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Overkill

Overkill
Dr Paul Offit
Scribe 288pp

With ample end notes (50 pages worth) to support challenges he may expect to be forthcoming, this hit-list of medical myths and misguided therapies comes from a highly reputable source - the director of Vaccine Education at the Children’s Hospital in Philadelphia and a professor of vaccinology and paediatrics. He is also the author of ten previous works.
From both a clinician’s and a consumer’s perspective, Dr Offit’s narrative is disturbing one, indicating a massive waste of money on ineffective treatments and the delivery of false hope to patients who continue to believe in the “miracles” of modern medicine, or perhaps just canny advertising.
The chapter headings give a taste of what’s to come: “Finishing the Antibiotic Course Is Often Unnecessary”, “Vitamin D Supplements Aren’t a Cure-all”, “Baby [i.e. low-dose] Aspirin Doesn’t Prevent First Strokes or First Heart Attacks”, and “Prostate Cancer Screening Programs Do More Harm than Good”.


Dr Offit kicks off with a counter narrative, a therapy that does work but was long ignored. In 1747, prompted by the devastating impact of scurvy on Britain’s sailors, a young Scottish surgeon named James Lind conducted what many now consider to be the first clinical study. He split twelve sailors into six groups of two men, offering each group a different ‘remedy’: bad luck for those who had to ingest 25 drops of sulphuric acid thrice daily, much better for those consuming two lemons and an orange.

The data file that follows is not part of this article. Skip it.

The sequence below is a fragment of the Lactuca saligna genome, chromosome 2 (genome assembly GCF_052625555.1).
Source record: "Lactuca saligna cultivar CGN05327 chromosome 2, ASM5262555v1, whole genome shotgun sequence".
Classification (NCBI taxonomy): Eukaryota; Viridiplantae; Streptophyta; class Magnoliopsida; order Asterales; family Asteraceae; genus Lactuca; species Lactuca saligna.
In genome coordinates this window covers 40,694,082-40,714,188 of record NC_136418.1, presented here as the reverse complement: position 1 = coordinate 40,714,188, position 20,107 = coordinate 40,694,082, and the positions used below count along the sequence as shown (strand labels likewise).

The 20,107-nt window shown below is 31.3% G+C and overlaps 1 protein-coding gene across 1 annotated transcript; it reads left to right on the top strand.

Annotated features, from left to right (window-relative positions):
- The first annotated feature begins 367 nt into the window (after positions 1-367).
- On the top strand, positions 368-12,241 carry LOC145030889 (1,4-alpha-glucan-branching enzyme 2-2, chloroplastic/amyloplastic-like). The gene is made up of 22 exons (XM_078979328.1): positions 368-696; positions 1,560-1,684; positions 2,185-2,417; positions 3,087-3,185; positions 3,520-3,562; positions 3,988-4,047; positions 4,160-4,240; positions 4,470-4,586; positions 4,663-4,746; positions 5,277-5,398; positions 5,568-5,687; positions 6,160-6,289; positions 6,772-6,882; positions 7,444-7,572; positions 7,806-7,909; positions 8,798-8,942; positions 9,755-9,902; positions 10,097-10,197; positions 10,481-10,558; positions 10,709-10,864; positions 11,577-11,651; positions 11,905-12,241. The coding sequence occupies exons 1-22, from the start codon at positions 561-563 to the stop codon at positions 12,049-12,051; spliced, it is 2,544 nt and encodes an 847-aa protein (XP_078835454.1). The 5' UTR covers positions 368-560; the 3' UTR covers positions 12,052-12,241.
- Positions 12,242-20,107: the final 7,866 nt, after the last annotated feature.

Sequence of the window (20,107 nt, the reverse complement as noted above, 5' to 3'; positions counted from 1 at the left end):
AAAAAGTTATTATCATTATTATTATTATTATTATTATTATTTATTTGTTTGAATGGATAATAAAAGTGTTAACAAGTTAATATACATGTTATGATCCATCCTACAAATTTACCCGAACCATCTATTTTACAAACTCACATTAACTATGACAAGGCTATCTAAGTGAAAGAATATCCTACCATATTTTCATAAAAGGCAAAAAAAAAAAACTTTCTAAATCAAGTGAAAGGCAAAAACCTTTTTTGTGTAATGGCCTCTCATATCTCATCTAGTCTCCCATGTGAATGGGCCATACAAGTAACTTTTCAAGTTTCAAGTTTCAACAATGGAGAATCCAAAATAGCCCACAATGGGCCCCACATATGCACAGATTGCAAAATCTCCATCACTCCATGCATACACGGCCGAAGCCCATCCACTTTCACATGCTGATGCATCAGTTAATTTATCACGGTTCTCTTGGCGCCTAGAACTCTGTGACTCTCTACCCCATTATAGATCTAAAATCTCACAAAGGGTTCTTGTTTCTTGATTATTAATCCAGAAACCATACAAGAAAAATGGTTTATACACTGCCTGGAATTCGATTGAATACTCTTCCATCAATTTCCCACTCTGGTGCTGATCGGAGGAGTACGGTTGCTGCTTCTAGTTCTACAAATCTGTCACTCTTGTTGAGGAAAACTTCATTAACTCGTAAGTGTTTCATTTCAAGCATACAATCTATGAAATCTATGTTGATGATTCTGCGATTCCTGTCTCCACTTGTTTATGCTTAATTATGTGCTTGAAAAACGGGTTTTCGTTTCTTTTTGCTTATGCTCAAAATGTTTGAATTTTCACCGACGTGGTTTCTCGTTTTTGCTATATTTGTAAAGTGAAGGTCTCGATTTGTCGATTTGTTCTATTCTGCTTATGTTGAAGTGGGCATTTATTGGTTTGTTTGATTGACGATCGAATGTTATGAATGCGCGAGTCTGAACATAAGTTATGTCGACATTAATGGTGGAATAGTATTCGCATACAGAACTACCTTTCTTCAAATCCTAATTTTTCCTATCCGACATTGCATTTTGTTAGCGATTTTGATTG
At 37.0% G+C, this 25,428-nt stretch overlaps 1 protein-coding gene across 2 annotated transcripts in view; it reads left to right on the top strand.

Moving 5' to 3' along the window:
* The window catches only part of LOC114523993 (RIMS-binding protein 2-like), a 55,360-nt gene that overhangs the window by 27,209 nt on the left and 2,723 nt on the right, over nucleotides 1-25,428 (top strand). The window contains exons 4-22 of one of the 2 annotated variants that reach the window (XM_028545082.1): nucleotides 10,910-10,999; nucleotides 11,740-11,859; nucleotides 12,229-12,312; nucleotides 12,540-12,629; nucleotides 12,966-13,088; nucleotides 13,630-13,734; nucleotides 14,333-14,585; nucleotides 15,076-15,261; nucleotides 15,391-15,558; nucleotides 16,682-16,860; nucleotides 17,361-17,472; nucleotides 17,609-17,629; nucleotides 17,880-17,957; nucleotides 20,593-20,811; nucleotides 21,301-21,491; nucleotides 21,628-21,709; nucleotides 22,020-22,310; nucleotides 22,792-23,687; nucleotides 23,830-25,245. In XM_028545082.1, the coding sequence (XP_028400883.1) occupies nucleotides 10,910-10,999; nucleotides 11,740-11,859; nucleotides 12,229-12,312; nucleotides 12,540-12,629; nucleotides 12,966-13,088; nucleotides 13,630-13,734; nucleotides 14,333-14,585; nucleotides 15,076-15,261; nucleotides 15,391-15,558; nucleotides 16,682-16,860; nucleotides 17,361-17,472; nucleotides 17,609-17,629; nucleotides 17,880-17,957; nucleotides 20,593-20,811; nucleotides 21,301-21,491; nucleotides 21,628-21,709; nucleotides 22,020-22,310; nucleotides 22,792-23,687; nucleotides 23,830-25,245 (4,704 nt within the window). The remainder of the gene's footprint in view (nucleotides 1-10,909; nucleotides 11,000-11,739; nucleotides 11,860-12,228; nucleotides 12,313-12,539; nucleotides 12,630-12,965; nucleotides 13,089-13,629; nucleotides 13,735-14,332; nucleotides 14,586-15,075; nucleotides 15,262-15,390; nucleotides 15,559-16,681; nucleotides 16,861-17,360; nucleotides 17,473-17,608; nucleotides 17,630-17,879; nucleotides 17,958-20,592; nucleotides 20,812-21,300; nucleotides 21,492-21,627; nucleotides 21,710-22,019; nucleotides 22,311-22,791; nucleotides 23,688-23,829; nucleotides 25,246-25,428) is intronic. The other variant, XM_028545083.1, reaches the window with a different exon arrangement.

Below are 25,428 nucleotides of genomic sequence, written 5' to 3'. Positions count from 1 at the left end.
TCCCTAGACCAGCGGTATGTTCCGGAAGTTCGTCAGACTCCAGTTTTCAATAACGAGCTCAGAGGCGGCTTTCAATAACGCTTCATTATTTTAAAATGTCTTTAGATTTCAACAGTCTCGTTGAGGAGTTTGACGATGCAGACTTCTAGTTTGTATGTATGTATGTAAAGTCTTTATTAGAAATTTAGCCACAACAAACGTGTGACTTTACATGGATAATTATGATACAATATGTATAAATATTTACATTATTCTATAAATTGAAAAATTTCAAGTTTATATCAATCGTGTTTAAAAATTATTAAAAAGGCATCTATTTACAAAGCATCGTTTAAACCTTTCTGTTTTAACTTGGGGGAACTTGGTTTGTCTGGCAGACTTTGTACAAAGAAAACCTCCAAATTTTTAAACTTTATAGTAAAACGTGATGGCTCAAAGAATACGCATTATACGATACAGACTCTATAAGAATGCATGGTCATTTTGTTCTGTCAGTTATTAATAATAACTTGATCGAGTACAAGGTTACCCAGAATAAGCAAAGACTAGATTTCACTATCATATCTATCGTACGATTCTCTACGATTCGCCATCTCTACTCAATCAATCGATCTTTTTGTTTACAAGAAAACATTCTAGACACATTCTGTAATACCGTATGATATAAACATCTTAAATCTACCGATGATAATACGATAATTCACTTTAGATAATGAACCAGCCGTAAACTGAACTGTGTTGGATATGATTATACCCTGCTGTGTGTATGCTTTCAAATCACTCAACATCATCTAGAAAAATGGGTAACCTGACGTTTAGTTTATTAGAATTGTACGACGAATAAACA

Lind’s results were not published for six years, and even then no one heeded his findings, despite a further 18,500 British sailors dying from scurvy, more than were killed in battle, as the author notes.
Why was his milestone work ignored?
“Surely, when confronted with clear, unambiguous evidence that a treatment works or doesn’t work, we embrace the findings,” Dr Offit writes.
“In the pages that follow, I will describe situations in which clinicians have ignored a wealth of evidence and continued to prescribe medicines, or perform surgeries, or promote cancer screening programs, that have been shown to do more harm than good.”
Delivered a hammer blow are the notion of attempting to treat fever, supplemental antioxidants, the prescribing of testosterone, avoiding allergenic food for infants, prostate, thyroid and to an extent breast cancer screenings, heart stents and surgery (and acupuncture) for knee arthritis.
Finally, he circles back to vitamin C, with a chapter explaining how research shows it neither treats nor prevent colds, despite its glowing endorsement last century by Nobel Prize winner Linus Pauling who at one point was taking 18,000 mg per day - all for nothing as it turned out - and massive sales to this day.
The rhinovirus (literally, “nose virus”) is “easy to spread… primarily by sneezing, coughing, or even talking… also by shaking hands or by touching a doorknob or an ATM machine or any other surface that an infected person recently touched.”
Noting that infinite remedies have been tried against the common cold, including cough suppressants, pain and fever medicines, eucalyptus oil and echinacea, Dr Offit notes, “As a general rule, when so many different medicines are claimed to work, none of them probably does.”
In fact, the most effective remedy has been found to be heat: “Rhinoviruses survive better at the colder temperatures found in the nose… than at core body temperatures… as it turns out, after all these years, a treatment for the common cold that offers some benefit has been right under our nose.”
If only treating COVID-19 was as simple as a steaming inhalation.